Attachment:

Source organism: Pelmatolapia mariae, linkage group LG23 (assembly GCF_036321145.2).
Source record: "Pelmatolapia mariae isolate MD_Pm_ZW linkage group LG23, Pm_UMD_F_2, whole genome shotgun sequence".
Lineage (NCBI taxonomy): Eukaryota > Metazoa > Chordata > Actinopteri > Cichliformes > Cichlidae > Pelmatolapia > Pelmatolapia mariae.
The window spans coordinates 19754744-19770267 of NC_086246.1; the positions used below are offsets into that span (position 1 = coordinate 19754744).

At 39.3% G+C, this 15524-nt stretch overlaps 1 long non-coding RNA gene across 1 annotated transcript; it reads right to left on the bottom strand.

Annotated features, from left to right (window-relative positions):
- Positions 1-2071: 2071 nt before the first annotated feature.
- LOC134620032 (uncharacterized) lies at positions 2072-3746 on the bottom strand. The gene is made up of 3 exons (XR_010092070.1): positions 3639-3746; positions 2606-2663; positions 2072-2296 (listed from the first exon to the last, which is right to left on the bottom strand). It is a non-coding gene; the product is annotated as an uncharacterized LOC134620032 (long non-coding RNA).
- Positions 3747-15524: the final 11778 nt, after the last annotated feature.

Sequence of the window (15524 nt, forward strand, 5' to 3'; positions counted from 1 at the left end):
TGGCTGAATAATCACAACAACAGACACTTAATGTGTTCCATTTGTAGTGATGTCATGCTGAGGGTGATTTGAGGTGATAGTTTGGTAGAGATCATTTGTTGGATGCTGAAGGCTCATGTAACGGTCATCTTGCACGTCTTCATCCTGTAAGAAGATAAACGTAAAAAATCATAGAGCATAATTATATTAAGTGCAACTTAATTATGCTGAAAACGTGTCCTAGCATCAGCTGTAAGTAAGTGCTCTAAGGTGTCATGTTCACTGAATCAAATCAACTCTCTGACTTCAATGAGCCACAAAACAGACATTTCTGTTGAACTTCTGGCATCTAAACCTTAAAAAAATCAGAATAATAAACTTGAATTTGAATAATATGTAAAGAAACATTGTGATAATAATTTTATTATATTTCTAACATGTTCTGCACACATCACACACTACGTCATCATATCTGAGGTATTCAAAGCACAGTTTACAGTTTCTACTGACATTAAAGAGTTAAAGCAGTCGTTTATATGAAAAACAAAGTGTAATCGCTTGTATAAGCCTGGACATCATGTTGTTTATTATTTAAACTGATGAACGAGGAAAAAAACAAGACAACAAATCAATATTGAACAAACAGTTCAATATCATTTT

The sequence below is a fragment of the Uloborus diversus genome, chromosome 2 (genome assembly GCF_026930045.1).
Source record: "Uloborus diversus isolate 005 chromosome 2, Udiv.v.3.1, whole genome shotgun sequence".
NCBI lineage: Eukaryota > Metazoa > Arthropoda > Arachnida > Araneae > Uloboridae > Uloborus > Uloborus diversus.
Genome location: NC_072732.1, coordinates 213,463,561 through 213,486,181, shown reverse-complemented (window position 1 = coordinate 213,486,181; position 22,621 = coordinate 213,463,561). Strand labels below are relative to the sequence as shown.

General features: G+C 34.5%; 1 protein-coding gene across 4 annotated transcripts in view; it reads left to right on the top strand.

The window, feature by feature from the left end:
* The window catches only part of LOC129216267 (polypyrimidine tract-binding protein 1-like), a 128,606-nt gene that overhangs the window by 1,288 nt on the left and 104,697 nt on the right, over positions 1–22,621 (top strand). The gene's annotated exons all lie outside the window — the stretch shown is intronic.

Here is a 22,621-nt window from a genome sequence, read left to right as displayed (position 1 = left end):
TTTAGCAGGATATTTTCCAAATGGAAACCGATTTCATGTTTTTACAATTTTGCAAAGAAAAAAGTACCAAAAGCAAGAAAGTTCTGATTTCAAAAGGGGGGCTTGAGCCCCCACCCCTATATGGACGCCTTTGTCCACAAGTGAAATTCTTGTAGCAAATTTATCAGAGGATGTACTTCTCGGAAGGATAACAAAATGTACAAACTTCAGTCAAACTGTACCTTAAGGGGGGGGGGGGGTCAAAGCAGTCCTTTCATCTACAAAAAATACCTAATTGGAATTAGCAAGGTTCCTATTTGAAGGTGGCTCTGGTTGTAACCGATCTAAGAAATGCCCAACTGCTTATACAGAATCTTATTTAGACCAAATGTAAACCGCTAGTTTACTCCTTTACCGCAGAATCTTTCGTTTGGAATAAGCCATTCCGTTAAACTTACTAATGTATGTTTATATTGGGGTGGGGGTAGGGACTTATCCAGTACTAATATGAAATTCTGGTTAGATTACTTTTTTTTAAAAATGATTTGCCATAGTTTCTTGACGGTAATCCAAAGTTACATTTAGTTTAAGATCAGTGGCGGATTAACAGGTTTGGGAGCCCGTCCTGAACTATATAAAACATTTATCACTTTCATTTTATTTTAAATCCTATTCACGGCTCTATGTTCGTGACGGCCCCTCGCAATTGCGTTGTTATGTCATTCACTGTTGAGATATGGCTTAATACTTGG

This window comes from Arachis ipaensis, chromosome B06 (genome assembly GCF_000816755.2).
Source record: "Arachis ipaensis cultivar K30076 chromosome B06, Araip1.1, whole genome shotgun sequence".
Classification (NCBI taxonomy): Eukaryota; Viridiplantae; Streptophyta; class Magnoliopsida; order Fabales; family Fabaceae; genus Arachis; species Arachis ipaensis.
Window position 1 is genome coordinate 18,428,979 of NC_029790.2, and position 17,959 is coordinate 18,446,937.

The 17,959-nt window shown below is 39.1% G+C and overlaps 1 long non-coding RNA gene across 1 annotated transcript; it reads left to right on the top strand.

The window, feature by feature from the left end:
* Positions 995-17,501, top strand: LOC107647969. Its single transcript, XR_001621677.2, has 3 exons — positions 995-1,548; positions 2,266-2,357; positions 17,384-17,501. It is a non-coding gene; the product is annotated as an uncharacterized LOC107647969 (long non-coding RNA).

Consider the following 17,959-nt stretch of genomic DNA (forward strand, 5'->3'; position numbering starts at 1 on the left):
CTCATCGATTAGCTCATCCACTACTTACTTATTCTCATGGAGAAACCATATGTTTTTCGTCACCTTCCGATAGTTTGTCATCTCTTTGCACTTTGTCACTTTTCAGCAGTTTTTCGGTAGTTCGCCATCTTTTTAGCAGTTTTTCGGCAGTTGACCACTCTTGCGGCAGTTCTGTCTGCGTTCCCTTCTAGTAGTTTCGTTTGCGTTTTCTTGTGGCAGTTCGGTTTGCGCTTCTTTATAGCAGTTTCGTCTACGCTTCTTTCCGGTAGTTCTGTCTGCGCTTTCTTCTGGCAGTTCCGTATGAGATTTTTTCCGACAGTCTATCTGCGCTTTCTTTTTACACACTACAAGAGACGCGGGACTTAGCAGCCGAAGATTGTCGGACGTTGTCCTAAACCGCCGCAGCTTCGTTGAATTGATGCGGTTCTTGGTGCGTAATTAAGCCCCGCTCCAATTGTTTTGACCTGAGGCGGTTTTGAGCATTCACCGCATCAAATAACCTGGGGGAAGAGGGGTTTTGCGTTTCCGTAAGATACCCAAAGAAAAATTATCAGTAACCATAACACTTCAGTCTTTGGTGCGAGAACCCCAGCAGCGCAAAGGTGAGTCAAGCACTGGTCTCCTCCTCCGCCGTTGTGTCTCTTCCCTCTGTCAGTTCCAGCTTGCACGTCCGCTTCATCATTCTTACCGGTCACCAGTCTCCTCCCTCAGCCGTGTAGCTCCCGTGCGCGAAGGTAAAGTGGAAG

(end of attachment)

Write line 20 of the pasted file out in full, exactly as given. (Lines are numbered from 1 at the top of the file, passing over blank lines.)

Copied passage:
TTTAGCAGGATATTTTCCAAATGGAAACCGATTTCATGTTTTTACAATTTTGCAAAGAAAAAAGTACCAAAAGCAAGAAAGTTCTGATTTCAAAAGGGGGGCTTGAGCCCCCACCCCTATATGGACGCCTTTGTCCACAAGTGAAATTCTTGTAGCAAATTTATCAGAGGATGTACTTCTCGGAAGGATAACAAAATGTACAAACTTCAGTCAAACTGTACCTTAAGGGGGGGGGGGGGTCAAAGCAGTCCTTTCATCTACAAAAAATACCTAATTGGAATTAGCAAGGTTCCTATTTGAAGGTGGCTCTGGTTGTAACCGATCTAAGAAATGCCCAACTGCTTATACAGAATCTTATTTAGACCAAATGTAAACCGCTAGTTTACTCCTTTACCGCAGAATCTTTCGTTTGGAATAAGCCATTCCGTTAAACTTACTAATGTATGTTTATATTGGGGTGGGGGTAGGGACTTATCCAGTACTAATATGAAATTCTGGTTAGATTACTTTTTTTTAAAAATGATTTGCCATAGTTTCTTGACGGTAATCCAAAGTTACATTTAGTTTAAGATCAGTGGCGGATTAACAGGTTTGGGAGCCCGTCCTGAACTATATAAAACATTTATCACTTTCATTTTATTTTAAATCCTATTCACGGCTCTATGTTCGTGACGGCCCCTCGCAATTGCGTTGTTATGTCATTCACTGTTGAGATATGGCTTAATACTTGG